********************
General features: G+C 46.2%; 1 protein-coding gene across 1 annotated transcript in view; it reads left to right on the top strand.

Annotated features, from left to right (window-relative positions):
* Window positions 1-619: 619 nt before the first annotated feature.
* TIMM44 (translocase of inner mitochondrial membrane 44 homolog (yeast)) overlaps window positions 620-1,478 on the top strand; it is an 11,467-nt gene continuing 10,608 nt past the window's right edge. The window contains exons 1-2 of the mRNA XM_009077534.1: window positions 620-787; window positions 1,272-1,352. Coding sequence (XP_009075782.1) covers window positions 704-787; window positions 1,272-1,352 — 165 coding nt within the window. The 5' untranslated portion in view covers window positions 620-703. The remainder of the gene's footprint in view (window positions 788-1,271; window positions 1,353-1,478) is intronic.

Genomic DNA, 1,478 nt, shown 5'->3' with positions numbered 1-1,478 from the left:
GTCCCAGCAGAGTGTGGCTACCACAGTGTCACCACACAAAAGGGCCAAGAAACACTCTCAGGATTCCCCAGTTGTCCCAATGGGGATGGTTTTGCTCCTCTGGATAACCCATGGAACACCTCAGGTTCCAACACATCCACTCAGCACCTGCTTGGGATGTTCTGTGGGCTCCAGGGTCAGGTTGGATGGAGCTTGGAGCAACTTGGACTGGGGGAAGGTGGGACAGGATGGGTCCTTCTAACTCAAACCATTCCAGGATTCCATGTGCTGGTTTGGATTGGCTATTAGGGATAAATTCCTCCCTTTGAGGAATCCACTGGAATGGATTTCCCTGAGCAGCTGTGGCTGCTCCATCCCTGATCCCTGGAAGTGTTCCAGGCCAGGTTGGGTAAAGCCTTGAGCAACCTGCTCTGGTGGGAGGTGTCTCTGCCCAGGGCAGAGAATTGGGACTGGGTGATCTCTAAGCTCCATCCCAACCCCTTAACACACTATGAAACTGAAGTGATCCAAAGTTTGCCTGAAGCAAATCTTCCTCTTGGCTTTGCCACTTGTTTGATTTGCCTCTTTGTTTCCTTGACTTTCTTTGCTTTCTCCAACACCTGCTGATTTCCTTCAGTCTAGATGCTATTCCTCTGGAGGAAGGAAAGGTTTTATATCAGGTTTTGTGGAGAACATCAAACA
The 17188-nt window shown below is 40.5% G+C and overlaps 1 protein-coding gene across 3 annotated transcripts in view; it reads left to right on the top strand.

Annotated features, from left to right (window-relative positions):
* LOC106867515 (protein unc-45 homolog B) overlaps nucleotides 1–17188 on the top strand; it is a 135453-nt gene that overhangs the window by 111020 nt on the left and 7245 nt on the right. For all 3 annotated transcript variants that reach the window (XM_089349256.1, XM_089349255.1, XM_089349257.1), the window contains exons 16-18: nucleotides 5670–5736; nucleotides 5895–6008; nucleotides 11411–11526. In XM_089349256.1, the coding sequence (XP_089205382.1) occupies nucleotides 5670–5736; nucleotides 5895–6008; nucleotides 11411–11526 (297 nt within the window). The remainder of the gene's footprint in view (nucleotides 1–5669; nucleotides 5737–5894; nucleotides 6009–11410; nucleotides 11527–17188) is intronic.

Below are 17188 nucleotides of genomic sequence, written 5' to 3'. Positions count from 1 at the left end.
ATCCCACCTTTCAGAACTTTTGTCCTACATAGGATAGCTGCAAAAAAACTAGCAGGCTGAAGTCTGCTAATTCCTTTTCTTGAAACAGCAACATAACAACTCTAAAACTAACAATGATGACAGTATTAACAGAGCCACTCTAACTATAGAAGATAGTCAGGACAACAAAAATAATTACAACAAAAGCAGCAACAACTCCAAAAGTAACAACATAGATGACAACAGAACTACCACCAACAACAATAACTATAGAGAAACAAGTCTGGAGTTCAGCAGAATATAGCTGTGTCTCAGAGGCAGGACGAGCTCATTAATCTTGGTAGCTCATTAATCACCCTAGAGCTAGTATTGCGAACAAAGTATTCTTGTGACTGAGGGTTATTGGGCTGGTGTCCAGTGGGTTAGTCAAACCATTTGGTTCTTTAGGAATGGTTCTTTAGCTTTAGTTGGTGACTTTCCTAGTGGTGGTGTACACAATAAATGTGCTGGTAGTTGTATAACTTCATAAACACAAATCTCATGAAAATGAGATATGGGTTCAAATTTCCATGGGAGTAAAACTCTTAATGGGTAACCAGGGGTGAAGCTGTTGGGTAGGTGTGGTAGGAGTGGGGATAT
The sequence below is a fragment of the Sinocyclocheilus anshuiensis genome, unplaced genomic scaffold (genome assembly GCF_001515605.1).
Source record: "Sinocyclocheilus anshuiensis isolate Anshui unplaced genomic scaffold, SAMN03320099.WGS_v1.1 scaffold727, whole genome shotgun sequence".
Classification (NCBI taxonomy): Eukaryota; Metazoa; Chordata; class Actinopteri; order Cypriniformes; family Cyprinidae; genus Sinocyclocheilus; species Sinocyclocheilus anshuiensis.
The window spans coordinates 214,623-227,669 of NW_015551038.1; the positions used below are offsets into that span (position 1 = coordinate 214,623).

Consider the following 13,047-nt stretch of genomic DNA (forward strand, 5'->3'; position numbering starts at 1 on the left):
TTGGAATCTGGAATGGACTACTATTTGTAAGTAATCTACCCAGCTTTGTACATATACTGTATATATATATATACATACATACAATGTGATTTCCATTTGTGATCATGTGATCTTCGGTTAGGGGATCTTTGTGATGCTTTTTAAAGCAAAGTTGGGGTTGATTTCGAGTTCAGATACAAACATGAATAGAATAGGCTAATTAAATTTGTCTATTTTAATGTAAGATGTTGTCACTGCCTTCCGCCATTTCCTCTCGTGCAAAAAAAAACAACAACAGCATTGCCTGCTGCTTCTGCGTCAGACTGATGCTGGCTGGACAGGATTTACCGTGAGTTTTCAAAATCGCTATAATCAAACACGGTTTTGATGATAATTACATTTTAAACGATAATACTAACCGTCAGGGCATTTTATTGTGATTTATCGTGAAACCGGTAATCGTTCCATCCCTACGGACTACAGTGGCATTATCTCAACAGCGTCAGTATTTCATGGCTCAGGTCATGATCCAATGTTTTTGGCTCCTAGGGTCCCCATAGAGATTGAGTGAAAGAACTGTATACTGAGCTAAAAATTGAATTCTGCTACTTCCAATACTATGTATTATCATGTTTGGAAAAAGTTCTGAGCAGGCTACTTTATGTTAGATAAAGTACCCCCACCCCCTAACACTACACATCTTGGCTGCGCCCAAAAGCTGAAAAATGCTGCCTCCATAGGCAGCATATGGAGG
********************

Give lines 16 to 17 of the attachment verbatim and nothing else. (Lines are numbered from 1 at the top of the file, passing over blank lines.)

Consider the following 13,047-nt stretch of genomic DNA (forward strand, 5'->3'; position numbering starts at 1 on the left):
TTGGAATCTGGAATGGACTACTATTTGTAAGTAATCTACCCAGCTTTGTACATATACTGTATATATATATATACATACATACAATGTGATTTCCATTTGTGATCATGTGATCTTCGGTTAGGGGATCTTTGTGATGCTTTTTAAAGCAAAGTTGGGGTTGATTTCGAGTTCAGATACAAACATGAATAGAATAGGCTAATTAAATTTGTCTATTTTAATGTAAGATGTTGTCACTGCCTTCCGCCATTTCCTCTCGTGCAAAAAAAAACAACAACAGCATTGCCTGCTGCTTCTGCGTCAGACTGATGCTGGCTGGACAGGATTTACCGTGAGTTTTCAAAATCGCTATAATCAAACACGGTTTTGATGATAATTACATTTTAAACGATAATACTAACCGTCAGGGCATTTTATTGTGATTTATCGTGAAACCGGTAATCGTTCCATCCCTACGGACTACAGTGGCATTATCTCAACAGCGTCAGTATTTCATGGCTCAGGTCATGATCCAATGTTTTTGGCTCCTAGGGTCCCCATAGAGATTGAGTGAAAGAACTGTATACTGAGCTAAAAATTGAATTCTGCTACTTCCAATACTATGTATTATCATGTTTGGAAAAAGTTCTGAGCAGGCTACTTTATGTTAGATAAAGTACCCCCACCCCCTAACACTACACATCTTGGCTGCGCCCAAAAGCTGAAAAATGCTGCCTCCATAGGCAGCATATGGAGG